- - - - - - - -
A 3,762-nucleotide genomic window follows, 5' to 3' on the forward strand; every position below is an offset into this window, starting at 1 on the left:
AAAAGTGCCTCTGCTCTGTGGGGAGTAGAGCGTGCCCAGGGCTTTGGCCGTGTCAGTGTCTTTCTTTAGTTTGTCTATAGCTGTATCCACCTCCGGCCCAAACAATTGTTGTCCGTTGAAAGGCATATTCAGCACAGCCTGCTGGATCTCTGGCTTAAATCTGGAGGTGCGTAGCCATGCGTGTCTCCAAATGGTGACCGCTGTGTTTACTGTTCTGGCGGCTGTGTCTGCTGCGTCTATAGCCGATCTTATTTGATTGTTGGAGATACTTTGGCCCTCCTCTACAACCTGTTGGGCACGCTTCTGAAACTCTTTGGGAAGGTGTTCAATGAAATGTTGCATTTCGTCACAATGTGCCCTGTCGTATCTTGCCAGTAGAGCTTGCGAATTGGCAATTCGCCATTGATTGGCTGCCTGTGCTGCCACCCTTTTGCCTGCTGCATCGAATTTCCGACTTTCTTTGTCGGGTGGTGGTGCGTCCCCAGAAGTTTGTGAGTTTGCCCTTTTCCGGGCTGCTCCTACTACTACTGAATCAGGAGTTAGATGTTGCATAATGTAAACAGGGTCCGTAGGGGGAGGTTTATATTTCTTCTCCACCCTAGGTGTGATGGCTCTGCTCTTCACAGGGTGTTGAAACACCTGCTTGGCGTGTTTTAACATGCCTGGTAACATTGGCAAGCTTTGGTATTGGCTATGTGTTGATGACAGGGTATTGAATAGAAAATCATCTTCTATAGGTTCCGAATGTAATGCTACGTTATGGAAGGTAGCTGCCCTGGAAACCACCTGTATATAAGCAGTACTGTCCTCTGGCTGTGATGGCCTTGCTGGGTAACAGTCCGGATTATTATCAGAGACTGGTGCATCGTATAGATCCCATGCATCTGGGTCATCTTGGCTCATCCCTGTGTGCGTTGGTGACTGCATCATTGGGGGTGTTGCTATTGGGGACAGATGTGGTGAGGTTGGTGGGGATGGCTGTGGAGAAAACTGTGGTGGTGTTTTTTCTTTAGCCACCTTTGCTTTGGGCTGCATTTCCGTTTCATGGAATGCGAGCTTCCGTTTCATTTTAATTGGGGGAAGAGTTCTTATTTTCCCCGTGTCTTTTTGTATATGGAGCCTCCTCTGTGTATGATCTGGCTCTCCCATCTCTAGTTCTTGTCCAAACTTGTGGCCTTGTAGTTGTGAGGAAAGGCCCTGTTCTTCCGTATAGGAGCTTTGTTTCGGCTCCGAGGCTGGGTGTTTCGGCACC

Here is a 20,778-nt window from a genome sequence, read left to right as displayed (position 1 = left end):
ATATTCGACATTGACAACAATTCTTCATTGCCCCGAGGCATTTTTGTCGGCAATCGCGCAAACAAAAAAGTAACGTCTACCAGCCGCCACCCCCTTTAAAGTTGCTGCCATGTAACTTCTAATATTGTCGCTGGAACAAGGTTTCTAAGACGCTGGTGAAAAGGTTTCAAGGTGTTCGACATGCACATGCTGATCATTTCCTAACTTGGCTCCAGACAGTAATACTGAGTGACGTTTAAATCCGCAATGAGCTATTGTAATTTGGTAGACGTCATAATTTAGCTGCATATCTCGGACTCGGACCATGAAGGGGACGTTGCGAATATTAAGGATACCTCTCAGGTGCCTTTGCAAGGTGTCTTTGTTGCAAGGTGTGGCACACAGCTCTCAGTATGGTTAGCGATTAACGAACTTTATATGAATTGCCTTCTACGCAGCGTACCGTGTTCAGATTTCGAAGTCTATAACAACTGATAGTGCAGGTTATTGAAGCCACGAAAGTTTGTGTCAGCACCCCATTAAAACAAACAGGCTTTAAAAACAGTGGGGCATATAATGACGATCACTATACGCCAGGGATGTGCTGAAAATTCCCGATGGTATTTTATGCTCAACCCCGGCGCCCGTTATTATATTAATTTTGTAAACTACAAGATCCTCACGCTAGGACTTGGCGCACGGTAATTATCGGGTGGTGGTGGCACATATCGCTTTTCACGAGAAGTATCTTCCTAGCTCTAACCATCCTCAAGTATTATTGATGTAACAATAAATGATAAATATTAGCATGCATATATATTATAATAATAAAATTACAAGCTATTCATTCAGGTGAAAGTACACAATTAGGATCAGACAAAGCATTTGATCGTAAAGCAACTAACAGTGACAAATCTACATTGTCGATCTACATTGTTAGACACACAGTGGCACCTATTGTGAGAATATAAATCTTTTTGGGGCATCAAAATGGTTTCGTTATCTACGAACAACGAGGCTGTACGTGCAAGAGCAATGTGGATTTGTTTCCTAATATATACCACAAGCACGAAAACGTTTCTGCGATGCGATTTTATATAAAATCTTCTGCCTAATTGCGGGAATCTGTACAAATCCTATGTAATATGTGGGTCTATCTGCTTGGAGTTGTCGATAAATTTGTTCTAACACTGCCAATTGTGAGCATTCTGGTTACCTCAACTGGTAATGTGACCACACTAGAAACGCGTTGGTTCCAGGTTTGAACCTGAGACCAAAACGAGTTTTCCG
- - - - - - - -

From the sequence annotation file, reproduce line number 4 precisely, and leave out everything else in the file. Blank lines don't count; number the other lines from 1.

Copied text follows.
ATATTCGACATTGACAACAATTCTTCATTGCCCCGAGGCATTTTTGTCGGCAATCGCGCAAACAAAAAAGTAACGTCTACCAGCCGCCACCCCCTTTAAAGTTGCTGCCATGTAACTTCTAATATTGTCGCTGGAACAAGGTTTCTAAGACGCTGGTGAAAAGGTTTCAAGGTGTTCGACATGCACATGCTGATCATTTCCTAACTTGGCTCCAGACAGTAATACTGAGTGACGTTTAAATCCGCAATGAGCTATTGTAATTTGGTAGACGTCATAATTTAGCTGCATATCTCGGACTCGGACCATGAAGGGGACGTTGCGAATATTAAGGATACCTCTCAGGTGCCTTTGCAAGGTGTCTTTGTTGCAAGGTGTGGCACACAGCTCTCAGTATGGTTAGCGATTAACGAACTTTATATGAATTGCCTTCTACGCAGCGTACCGTGTTCAGATTTCGAAGTCTATAACAACTGATAGTGCAGGTTATTGAAGCCACGAAAGTTTGTGTCAGCACCCCATTAAAACAAACAGGCTTTAAAAACAGTGGGGCATATAATGACGATCACTATACGCCAGGGATGTGCTGAAAATTCCCGATGGTATTTTATGCTCAACCCCGGCGCCCGTTATTATATTAATTTTGTAAACTACAAGATCCTCACGCTAGGACTTGGCGCACGGTAATTATCGGGTGGTGGTGGCACATATCGCTTTTCACGAGAAGTATCTTCCTAGCTCTAACCATCCTCAAGTATTATTGATGTAACAATAAATGATAAATATTAGCATGCATATATATTATAATAATAAAATTACAAGCTATTCATTCAGGTGAAAGTACACAATTAGGATCAGACAAAGCATTTGATCGTAAAGCAACTAACAGTGACAAATCTACATTGTCGATCTACATTGTTAGACACACAGTGGCACCTATTGTGAGAATATAAATCTTTTTGGGGCATCAAAATGGTTTCGTTATCTACGAACAACGAGGCTGTACGTGCAAGAGCAATGTGGATTTGTTTCCTAATATATACCACAAGCACGAAAACGTTTCTGCGATGCGATTTTATATAAAATCTTCTGCCTAATTGCGGGAATCTGTACAAATCCTATGTAATATGTGGGTCTATCTGCTTGGAGTTGTCGATAAATTTGTTCTAACACTGCCAATTGTGAGCATTCTGGTTACCTCAACTGGTAATGTGACCACACTAGAAACGCGTTGGTTCCAGGTTTGAACCTGAGACCAAAACGAGTTTTCCG